News Releases By State
Oil tanks, fuel contamination removed from Marianas Islands
Release Date: 06/22/2006
Contact Information: Dean Higuchi, 808-541-2711, email@example.com
(06/22/06) HONOLULU - The U.S. Environmental Protection Agency and the Commonwealth of the Northern Marianna Islands Division of Environmental Quality just completed the removal of six military above-ground oil storage tanks and associated fuel contamination from Tanapag Village, CNMI.
The agencies finished removing the tanks listed as a high removal priority, based on oil remaining in the tanks and proximity to residences. The six tanks were located both on public and private lands around Tanapag Village.
“We would like to thank all of the agencies involved in this effort highlighting the teamwork of EPA, DEQ and other CNMI agencies to improve the Saipan environment,” said Michelle Rogow, the EPA Pacific Southwest Region’s on-scene coordinator for the project. “The successful completion benefits the Tanapag community by removing potential health hazards and provided a valuable training opportunity for DEQ staff in planning, participating in and finishing a large cleanup project.”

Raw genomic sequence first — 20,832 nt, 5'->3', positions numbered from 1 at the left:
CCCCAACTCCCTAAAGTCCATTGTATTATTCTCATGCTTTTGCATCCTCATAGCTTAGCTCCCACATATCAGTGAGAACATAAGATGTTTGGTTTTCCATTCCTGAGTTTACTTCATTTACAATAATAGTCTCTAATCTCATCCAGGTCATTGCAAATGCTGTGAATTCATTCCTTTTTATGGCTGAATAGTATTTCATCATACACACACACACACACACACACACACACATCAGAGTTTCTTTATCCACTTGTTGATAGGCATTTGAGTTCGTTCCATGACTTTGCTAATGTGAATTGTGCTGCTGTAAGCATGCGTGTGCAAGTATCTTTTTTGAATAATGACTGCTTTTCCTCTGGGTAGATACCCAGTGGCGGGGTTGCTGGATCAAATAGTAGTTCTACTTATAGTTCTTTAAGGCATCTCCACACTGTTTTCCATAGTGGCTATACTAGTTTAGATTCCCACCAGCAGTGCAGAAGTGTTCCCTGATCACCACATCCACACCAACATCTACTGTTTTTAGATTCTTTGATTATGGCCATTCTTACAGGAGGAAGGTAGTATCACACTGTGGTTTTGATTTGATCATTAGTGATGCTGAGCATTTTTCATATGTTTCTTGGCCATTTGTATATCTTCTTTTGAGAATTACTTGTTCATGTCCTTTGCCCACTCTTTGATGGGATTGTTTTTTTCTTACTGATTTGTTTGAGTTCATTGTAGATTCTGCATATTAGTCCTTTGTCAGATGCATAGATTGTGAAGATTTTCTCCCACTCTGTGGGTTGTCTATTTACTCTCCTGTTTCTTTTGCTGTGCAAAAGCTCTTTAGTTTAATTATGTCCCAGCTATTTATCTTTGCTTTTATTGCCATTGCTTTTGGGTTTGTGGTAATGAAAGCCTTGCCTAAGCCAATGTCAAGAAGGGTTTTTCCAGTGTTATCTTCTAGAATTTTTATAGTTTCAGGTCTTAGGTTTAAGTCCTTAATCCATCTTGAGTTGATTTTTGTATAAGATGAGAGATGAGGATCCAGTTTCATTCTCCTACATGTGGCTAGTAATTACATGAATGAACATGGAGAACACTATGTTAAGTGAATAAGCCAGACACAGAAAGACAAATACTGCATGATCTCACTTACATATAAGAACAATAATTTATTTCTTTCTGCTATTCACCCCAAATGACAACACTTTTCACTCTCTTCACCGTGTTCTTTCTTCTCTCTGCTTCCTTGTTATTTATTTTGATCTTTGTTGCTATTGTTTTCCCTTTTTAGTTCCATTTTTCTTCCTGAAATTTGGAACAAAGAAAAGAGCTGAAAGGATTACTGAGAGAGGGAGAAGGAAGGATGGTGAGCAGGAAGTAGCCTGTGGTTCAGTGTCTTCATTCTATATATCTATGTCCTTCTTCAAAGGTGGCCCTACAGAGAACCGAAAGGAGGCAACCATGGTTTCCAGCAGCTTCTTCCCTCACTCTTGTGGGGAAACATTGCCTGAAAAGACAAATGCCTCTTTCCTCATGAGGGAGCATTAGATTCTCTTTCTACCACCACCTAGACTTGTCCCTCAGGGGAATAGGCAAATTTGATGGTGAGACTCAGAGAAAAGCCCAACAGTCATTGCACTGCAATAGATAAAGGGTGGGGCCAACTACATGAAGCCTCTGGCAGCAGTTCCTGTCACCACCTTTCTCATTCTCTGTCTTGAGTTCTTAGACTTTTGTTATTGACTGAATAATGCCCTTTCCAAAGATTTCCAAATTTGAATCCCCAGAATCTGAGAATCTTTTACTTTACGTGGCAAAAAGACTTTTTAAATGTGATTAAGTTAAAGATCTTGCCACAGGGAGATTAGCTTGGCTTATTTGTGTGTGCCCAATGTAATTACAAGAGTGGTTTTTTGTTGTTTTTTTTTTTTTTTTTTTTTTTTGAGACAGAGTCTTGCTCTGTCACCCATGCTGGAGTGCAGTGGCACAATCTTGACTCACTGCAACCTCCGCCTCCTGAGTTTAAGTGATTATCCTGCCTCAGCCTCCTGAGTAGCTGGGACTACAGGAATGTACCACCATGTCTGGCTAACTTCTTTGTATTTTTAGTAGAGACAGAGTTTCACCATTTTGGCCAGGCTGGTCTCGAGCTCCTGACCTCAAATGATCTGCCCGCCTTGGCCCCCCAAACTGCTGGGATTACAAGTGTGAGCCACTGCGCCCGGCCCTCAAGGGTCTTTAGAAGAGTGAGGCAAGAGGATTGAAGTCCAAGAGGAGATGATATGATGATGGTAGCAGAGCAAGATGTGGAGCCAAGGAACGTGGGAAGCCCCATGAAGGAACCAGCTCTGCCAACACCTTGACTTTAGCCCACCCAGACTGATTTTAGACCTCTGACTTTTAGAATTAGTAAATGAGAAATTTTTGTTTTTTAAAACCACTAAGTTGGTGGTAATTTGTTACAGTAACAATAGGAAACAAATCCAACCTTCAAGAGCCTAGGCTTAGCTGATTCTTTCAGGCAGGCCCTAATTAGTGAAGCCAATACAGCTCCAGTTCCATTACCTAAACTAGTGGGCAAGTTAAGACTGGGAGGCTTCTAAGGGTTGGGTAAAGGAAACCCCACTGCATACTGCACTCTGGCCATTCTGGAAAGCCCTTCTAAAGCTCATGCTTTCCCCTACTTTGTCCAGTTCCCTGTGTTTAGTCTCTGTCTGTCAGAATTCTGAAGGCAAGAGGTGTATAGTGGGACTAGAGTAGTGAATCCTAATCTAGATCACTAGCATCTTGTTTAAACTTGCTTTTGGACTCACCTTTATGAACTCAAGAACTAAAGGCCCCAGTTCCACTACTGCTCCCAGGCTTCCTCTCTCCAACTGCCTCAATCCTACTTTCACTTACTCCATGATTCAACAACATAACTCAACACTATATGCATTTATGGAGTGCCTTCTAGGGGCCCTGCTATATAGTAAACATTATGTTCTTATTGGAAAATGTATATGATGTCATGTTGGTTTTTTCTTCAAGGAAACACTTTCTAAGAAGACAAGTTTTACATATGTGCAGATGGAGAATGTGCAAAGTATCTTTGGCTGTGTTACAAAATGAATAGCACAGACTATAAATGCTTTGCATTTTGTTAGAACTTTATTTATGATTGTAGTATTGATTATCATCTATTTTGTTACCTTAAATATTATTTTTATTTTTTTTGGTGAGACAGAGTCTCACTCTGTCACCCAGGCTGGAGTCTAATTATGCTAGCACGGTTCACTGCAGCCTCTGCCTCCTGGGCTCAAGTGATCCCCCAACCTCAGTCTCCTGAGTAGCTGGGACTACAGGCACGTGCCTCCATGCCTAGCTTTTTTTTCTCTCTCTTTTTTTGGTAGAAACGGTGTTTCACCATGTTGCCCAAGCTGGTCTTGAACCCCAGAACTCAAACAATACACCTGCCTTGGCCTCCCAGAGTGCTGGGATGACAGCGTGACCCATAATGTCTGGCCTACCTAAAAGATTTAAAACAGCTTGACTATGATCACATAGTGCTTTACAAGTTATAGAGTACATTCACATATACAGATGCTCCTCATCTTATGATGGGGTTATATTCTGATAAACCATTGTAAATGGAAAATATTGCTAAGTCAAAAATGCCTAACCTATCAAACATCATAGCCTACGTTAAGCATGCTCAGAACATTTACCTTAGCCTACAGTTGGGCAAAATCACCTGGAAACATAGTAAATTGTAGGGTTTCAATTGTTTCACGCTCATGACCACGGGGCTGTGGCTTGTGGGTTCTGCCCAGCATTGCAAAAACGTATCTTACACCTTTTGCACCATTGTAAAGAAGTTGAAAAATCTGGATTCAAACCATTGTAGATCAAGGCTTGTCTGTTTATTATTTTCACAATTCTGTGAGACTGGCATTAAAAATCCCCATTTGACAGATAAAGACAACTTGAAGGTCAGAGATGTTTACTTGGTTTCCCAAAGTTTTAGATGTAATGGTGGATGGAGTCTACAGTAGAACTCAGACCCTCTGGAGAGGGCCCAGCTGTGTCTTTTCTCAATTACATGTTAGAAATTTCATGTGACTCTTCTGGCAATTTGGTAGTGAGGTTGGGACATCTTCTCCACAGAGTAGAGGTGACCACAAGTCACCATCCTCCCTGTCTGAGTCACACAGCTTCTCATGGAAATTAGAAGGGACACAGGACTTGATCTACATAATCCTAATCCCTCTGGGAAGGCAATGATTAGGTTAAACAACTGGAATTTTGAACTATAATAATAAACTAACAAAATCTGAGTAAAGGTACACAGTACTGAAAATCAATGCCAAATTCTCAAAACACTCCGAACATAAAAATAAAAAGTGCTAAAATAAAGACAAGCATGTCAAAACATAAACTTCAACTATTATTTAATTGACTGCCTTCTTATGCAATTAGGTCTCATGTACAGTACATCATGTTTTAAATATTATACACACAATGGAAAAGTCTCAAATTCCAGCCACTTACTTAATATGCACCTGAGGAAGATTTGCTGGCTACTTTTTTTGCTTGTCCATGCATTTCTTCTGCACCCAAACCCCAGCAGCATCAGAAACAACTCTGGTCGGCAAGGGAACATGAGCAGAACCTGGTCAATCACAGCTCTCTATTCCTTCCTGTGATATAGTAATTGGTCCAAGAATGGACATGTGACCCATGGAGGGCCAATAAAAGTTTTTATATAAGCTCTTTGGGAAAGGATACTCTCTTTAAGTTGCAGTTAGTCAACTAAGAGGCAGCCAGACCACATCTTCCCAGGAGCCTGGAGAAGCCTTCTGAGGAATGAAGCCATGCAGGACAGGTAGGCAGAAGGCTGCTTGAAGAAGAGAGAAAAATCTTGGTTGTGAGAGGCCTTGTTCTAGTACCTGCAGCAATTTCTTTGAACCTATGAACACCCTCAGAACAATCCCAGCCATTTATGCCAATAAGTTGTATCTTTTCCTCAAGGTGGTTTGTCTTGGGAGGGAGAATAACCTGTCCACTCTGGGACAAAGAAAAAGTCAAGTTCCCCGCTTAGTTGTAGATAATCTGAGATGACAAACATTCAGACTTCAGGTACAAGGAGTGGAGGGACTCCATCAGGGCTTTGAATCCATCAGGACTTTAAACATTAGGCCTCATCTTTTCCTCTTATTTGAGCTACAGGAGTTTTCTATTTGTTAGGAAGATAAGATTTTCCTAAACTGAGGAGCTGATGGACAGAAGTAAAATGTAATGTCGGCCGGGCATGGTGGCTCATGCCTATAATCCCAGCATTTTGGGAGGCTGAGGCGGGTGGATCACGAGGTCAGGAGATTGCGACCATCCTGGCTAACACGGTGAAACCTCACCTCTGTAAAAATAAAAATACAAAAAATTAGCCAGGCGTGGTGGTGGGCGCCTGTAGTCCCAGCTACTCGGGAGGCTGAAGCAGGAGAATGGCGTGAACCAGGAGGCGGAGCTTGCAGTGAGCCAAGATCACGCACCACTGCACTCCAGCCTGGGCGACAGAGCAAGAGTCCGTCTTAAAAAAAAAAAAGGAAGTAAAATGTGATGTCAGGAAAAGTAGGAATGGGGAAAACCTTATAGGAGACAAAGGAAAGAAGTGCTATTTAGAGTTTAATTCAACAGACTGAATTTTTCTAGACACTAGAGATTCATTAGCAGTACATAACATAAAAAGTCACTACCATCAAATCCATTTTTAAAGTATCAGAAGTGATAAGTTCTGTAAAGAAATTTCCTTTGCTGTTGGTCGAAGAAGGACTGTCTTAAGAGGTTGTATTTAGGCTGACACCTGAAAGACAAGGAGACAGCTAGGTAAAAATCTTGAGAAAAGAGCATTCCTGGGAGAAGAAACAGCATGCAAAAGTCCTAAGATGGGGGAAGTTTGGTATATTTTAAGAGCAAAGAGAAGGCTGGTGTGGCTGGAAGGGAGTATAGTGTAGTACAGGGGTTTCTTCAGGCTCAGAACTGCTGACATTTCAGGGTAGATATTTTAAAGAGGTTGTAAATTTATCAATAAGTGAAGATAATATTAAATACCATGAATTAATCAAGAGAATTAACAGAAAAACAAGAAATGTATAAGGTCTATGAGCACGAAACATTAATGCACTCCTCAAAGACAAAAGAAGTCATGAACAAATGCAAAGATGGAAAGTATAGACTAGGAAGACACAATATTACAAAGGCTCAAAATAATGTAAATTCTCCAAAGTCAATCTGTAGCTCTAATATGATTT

Besides the DEQ, other CNMI agencies which assisted in the project are: the Department of Public Works - Roads and Grounds, and Solid Waste; the Historic Preservation Office; the Department of Public Safety - Explosives Response Team; and the Commonwealth Utilities Corporation - Power and Wastewater Divisions. The cooperative effort maximized the amount of work which was done on the project and allowed the tanks to be removed in about two months.
Crews removed solid waste and vegetation, oil and oily water, and cleaned up contaminated materials and removed scrap tank metal. The workers also removed and properly disposed of oil-contaminated soil from the properties. The tank areas have been restored and are now safe areas for the public.
The Tanapag Fuel Farm, built in the mid to late 1940s, was used by the U.S. Navy to provide fuel for ships and aircraft during World War II and through the 1950s, after which up to 42 tanks were abandoned. When the tanks were abandoned, some residual oil was left in a few of the tanks. Deterioration of the tanks had made them unsafe and led to oil and oily water leaking into the ground.
For more information regarding this project, please contact CNMI DEQ at (670) 664-8500.
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